EDIT: nvm, just realized that it's getting value from two complement method. Using signed and absolute value, it appears that char's range is from -127 to 127 (255), while unsigned the range is from 0 to 255 (256)

Also, why doesn't this compile:

`0b1111'1110` doesn't fit into a char.

Despite you entering a binary representation, you're not directly setting the bits of `x`. Writing `0b1111'1110` is not different than writing `254`.

Thanks, got it.

(EDIT) I just looked at the next lesson and realized this is probably more simply done by using an unsigned char, but this still works. :-)

If anyone wants something to try in terminal to see how bitwise operations work on actual c++ datatypes, we can define a short with a binary value (even though they are saved as ints) and follow along with operations.

What happens if we bitwise AND between variables of different sizes?

Like

Does it start from the beginning of both?

Does it loop through the smaller one?

The smaller types are promoted to the larger type.

@oneByte -> int

@manyBytes -> long long

If both types are smaller than an int, they're promoted to an int.

int is of 32 bits normally.

so why ~3 is giving ans -4 instead of 4294967292. all 32 bits will be flipped if its is an integer?

It's a signed integer. Lesson 3.7

Did the site go down yesterday?

There seems to have been some DNS trouble. If learncpp is down and you want to learn, you can visit snapshots over at archive.org

http://web.archive.org/web/20190119083823/http://www.learncpp.com/

Yes, it went down quite a few times yesterday. The site apparently ran out of virtual memory and that was causing intermittent issues. I've given the server a reboot and it's been stable since. Sorry for the inconvenience.

Thank you, it’s running quite well now.

"We will talk more about operator overloading in a future section, including discussion of how to override operators for your own purposes."

Shouldn't it be overload instead of overrride?

Yes, thank you. Fixed.

I'd like to ask your comments on some uses of bitwise operators I found on the internet (link available upon request).

One of them is this form of the postfix initializer and incrementer:

To be fair to the obviously experienced programmer who provides this example for Javascript rather than C++, he calls this use of bitwise operators "evil" because it's compiler abuse just in case you forgot to initialize your incrementer variable.

Another use just punched me in the face, and it's for rounding a float into an integer:

I figure that shortcut is probably most useful in environments such as embedded programming, but it's my first exposure to memory conservation and I find it stimulating. With regard to C++ or C can you point me to some resources on programming for low-memory environments? I'm happy with just one link where I can learn the basics.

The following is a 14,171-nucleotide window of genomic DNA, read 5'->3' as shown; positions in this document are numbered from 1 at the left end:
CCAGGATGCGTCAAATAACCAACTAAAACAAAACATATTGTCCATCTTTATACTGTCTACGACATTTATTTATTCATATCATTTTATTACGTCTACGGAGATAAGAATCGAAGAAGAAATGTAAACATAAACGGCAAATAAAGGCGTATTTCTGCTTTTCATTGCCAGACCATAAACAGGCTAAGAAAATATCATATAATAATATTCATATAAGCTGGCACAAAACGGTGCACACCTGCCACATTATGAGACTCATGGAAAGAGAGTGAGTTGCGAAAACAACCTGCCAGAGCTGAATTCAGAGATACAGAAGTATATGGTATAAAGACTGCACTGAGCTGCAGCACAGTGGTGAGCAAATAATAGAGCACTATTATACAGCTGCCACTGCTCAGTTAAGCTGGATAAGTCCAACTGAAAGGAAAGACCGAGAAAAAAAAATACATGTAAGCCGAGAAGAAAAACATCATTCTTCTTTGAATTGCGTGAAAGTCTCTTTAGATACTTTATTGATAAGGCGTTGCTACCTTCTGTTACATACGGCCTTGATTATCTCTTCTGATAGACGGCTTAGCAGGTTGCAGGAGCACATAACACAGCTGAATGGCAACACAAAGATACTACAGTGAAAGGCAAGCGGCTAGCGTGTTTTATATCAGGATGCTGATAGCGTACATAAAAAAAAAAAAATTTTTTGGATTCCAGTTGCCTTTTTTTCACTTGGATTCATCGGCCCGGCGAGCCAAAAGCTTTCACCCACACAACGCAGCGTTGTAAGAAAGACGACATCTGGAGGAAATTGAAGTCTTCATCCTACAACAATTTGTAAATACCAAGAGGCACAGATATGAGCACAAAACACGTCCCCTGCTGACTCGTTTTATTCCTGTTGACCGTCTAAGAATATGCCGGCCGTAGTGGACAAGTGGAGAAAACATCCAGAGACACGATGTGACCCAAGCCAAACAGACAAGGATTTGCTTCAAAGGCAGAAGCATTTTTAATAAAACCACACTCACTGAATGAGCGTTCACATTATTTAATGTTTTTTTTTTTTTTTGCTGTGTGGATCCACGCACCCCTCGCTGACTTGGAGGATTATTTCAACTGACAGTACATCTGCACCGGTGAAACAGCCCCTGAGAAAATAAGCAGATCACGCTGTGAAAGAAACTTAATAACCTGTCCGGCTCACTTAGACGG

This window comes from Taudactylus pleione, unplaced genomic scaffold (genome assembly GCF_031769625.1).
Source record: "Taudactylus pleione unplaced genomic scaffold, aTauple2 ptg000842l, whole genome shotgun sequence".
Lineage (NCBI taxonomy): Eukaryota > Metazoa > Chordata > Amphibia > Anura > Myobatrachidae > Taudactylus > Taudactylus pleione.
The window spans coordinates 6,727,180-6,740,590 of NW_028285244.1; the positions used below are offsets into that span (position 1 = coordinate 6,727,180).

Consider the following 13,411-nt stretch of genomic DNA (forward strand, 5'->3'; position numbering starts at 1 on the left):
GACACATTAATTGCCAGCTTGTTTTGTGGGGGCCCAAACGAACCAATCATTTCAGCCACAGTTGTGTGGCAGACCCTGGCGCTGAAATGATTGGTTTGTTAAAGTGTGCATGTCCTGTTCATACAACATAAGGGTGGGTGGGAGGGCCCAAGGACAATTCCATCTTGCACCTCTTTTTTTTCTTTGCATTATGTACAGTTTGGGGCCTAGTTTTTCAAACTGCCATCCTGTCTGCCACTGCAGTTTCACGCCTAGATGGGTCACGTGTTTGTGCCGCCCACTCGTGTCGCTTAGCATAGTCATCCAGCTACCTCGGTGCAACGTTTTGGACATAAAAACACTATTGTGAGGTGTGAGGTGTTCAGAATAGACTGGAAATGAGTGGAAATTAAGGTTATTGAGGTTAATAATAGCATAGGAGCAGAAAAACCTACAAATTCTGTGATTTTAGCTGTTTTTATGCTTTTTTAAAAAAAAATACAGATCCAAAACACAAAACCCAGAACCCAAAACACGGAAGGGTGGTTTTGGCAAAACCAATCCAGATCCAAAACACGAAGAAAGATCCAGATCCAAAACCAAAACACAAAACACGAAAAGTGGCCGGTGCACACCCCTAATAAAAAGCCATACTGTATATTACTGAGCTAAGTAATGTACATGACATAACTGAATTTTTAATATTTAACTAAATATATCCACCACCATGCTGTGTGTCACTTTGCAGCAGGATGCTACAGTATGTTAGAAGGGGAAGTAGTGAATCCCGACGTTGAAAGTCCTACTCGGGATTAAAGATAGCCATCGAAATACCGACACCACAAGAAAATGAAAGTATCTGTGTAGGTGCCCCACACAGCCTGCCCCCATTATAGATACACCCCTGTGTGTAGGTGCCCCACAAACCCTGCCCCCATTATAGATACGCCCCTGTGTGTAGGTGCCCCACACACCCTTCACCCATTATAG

Finally, here's one of my own:

In a very old computer RPG, there were four basic classes: Cleric, Fighter, Magic-User, and Thief. You had a party of six characters, although you could try to win the game with fewer than six. Some races of characters could be two or three classes at the same time. Well, in order to have a reasonable chance at winning the game, you needed 10 character classes among your six characters. There's a way to select those randomly using bitwise logic:

Each character starts with a class value of 0.

Cleric: character | 1

Fighter: character | 2

Magic-User: character | 4

Thief: character | 8

You can code a function that pseudorandomly flips the bits of your six characters until you have your 10 starting character classes, and build your pseudorandom party of six characters that way. It can be really fun just to go with whatever the pseudorandom generator gives you, and there's no way within the game to make pseudorandom character class choices, so this is one way. Neat, eh?

Hi Ajalle!

> One of them is this form of the postfix initializer and incrementer [...]

Nope. If @incrementer is uninitialized and not 0, the line after won't magically turn it into a 1. The example works in JS, because uninitialized values in JS are have the value 'undefined'. '~undefined' is -1, so '-~undefined' is 1. Uninitialized variables in C++ have an unspecified value. Always initialize your variables!

> Another use just punched me in the face

Again, this works in JS, but not in C++. floats don't have an @operator|.

Is XOR the only bitwise operator that doesn't cause data loss?

Operation reversal can evaluate the original value?

If, yes, I think this should be noted here. If, no, please correct me.

Bitwise NOT can also be reversed by doing another NOT.

Yes, logical and simpler.

I think these worth to be noted.

Thanks

"Note: Many people find this lesson challenging." And yet you explained the concepts so clearly that it became trivial to understand :) Thanks!

Yes, He did that very well. Thumbs-UP.

I hope Alex can do learnrust.com soon.

I’d like to add something my high school math teacher taught me back in 1975.

OR turns bits *on*.

AND turns bits *off*.

XOR *toggles* bits.

(Edit: Sorry Alex, I see now you say this exact thing in the next chapter!)

TYPO:

"With an 8-bit value, 3 << 3 would be 24 because the 16-bit wouldn't be shifted off the end of the binary number.", at the "8-bit" and "16-bit"

Thanks for pointing this out. Fixed!